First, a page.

Sister Aemiliane

An Interview with Sister Aemiliane

Teva Regule interviews Sister Aemiliane of the Exaltation of the Holy Cross Monastery, Thebes, Greece. Originally published in the St. Nina Quarterly, Volume 3, No. 4.

Teva: First of all, I want to thank you for taking the time for this interview and sharing your thoughts with the readers of The St. Nina Quarterly. You are originally from Kansas and came to Boston to pursue graduate studies in education at Harvard University. While in Boston, you were received into the Orthodox Church. Would you tell us about your journey to the Church – what attracted you to Orthodoxy.

Sister Aemiliane: I knew nothing about Orthodoxy growing up. I was friends with Mary Ford, now a professor at St. Tikhon’s [Orthodox Seminary in South Canaan, Penn.] who was the first person to tell me about Orthodoxy. She was studying theology and literature at that time and was able to explain some things to me about the difference in theology – what Orthodox theology is and what the West says theology is.

Orthodox theology seemed to me so obviously more adequate, natural, and just… true. There were other things that I didn’t understand, didn’t like, or was repelled by, but one thing that I understood was that these people knew about prayer. They knew about the connection between the mind and the body. Those were enough to interest me. I still had an attract/repel relationship with the Church. I had to turn inside out in order to enter the Church.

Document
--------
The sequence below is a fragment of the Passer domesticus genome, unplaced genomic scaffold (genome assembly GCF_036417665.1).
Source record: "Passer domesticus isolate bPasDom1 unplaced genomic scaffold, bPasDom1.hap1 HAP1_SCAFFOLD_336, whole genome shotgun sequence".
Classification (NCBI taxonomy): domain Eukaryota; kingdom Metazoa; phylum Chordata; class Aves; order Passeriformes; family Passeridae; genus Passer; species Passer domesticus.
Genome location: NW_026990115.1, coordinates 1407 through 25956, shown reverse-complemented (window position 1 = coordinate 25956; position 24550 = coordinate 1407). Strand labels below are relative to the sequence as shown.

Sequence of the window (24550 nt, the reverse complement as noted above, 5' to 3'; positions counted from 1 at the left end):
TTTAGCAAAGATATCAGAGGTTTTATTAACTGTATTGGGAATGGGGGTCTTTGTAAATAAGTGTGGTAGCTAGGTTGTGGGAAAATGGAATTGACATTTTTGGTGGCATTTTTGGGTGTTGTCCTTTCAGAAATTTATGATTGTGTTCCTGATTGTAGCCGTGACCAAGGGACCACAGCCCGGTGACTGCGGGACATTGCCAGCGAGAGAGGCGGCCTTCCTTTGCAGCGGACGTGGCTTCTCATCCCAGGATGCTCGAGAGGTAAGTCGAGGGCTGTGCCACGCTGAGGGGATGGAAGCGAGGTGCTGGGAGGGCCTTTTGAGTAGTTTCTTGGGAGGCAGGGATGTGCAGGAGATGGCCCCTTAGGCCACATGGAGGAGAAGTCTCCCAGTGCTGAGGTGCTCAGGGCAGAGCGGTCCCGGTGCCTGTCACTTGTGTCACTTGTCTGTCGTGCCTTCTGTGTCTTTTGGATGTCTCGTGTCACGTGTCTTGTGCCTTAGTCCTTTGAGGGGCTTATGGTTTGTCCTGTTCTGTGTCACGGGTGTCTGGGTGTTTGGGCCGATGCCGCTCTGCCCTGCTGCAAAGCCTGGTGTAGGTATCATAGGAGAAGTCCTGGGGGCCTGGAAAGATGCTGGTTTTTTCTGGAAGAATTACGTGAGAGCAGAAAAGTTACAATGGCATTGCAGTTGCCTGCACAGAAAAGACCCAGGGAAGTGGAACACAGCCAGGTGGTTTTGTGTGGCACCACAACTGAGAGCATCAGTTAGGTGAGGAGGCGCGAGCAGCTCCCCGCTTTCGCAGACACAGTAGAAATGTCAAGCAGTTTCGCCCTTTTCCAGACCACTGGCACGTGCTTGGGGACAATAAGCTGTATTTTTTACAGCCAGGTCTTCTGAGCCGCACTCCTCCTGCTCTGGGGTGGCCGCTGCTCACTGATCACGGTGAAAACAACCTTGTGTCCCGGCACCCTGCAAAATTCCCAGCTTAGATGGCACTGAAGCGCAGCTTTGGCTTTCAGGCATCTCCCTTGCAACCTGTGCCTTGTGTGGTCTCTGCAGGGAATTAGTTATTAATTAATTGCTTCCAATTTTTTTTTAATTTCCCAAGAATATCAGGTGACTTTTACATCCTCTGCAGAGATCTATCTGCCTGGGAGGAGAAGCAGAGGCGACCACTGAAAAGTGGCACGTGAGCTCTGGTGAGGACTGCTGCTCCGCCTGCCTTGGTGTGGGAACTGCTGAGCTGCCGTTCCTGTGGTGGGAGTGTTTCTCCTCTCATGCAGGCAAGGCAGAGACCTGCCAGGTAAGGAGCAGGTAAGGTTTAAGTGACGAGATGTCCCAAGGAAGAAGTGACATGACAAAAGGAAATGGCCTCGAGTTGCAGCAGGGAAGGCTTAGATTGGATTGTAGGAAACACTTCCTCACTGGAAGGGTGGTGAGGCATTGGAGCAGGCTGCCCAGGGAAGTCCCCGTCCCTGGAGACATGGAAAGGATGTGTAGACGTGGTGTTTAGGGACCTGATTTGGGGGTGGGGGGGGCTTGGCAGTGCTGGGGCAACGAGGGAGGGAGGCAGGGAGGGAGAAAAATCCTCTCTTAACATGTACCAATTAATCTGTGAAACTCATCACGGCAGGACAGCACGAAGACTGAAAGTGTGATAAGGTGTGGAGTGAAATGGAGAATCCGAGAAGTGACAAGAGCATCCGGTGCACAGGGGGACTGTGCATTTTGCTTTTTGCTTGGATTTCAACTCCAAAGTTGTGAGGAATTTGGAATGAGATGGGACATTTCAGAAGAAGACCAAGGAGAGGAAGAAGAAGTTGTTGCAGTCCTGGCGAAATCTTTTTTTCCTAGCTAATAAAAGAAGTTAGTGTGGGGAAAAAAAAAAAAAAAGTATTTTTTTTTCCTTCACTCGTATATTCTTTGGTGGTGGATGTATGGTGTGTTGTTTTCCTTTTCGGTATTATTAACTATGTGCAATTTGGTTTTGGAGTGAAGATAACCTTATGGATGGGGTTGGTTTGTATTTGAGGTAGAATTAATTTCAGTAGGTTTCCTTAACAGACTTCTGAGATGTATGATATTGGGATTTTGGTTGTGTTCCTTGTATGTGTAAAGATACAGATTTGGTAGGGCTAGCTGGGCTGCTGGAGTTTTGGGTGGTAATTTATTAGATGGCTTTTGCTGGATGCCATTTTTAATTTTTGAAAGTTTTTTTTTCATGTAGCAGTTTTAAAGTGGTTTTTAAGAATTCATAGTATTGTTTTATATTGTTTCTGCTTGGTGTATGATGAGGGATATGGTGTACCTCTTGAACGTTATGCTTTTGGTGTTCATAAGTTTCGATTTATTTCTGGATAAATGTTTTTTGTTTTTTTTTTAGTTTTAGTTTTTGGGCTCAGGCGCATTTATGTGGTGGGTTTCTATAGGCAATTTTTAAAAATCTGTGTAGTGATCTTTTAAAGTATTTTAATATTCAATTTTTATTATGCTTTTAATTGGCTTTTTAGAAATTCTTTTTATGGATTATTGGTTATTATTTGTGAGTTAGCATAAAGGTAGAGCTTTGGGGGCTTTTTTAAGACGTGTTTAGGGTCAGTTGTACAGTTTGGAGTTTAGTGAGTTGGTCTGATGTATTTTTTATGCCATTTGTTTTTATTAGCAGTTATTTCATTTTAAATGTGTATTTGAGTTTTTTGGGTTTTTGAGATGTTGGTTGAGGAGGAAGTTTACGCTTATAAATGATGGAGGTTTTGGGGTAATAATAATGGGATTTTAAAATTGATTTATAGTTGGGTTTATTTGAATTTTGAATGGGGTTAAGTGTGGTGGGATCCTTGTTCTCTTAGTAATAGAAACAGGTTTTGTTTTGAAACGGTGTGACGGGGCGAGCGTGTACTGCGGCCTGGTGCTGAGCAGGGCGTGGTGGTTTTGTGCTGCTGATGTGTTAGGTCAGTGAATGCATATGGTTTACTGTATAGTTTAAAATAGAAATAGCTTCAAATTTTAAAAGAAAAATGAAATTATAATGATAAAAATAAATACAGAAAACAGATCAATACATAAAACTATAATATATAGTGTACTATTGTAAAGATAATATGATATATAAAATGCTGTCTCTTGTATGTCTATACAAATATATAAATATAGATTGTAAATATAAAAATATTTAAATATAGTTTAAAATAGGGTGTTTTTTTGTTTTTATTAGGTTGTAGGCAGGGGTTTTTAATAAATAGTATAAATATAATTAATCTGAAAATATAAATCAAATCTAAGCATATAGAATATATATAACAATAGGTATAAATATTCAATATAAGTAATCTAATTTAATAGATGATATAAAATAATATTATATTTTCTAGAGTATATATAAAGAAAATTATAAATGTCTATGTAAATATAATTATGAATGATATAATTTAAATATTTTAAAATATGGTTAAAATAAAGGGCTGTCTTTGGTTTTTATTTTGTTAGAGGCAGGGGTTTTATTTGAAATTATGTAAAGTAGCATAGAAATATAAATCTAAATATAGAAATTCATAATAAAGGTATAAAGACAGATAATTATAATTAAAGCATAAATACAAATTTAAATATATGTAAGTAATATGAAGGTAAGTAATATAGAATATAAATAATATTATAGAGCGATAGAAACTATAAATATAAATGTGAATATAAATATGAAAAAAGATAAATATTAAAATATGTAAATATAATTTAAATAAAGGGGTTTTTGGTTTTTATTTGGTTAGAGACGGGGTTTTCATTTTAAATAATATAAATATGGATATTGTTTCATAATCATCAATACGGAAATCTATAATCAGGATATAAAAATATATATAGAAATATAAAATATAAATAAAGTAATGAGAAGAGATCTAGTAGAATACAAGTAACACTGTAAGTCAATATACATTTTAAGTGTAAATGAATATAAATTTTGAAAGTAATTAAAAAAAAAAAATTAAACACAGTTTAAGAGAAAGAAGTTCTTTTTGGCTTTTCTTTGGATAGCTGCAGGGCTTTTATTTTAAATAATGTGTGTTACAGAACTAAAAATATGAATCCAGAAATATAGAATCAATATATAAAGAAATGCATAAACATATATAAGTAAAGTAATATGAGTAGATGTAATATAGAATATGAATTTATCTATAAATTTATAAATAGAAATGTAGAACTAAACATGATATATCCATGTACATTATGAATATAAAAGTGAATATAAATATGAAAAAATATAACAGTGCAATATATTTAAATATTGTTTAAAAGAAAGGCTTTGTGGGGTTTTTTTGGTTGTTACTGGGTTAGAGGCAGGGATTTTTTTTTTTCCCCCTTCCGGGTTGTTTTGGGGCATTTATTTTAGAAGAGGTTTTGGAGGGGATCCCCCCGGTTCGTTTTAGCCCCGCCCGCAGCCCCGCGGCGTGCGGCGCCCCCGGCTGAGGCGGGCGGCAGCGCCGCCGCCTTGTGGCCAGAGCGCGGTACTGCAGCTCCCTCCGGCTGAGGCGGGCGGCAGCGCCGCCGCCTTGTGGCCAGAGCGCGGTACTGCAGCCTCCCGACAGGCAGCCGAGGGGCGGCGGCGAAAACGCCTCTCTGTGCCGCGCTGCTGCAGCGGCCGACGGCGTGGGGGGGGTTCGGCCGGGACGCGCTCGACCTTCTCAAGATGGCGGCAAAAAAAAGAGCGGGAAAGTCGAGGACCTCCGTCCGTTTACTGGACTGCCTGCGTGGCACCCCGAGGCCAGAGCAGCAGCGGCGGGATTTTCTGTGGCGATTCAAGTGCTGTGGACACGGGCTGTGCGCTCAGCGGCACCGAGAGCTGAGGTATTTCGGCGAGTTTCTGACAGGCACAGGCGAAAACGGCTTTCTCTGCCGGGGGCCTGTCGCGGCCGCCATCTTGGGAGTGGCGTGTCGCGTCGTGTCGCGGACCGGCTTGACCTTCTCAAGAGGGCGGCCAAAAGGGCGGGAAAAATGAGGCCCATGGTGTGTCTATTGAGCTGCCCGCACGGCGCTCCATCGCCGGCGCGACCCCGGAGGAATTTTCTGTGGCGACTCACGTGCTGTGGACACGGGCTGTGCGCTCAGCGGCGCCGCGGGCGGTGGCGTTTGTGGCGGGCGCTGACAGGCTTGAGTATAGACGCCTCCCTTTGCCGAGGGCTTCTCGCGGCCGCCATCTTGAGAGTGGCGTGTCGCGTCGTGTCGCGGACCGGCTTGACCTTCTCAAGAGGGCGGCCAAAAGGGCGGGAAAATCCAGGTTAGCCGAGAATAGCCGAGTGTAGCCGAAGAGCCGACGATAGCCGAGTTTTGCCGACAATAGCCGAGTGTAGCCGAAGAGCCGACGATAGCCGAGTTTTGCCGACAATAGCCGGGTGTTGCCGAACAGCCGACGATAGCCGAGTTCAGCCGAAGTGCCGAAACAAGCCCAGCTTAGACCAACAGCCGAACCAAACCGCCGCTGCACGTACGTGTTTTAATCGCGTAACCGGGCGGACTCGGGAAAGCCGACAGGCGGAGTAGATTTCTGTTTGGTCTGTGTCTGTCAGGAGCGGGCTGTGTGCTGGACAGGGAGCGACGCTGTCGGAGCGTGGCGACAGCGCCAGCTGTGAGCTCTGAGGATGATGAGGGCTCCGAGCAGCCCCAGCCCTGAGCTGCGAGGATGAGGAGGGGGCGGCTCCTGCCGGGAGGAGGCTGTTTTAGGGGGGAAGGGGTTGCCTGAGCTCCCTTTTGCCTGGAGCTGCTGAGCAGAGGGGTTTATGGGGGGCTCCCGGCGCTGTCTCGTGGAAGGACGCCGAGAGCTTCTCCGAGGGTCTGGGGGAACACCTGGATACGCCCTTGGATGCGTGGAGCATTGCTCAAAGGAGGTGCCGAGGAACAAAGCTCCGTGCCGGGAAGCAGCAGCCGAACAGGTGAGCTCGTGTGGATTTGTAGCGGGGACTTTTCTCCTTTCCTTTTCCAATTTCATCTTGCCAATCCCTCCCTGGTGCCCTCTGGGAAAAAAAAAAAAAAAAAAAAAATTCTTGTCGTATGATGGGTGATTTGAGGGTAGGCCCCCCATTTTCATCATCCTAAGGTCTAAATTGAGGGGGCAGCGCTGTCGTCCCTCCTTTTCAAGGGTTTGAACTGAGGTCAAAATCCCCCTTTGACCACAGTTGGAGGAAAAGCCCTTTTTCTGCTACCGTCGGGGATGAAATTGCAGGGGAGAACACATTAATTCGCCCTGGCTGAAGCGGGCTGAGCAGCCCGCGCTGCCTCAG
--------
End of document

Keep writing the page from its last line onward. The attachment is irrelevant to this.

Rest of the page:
T.: Can you elaborate on that?

S.A.: I had all the fashionable feminist conceptions of my age, education, and culture. I found that these very much restricted what I was able even to see and hear in the Church. For instance, I was offended by the thought that only men can be priests and, walking into a church, I didn’t even see that the Panagia [all holy, Mary] was the biggest thing in the Church. She is the first thing we see. On the iconostasis both Christ and the Panagia are present and are the same size. Anyone else is smaller and farther away. She is beside Christ. I didn’t hear the prayers in which you cannot end a prayer without saying, “… remembering our Most Holy Lady…” You can’t even say a prayer without calling the Panagia to mind. But I didn’t hear that. I was so busy with my ideas about what it would mean if women were suppressed or honored or whatever.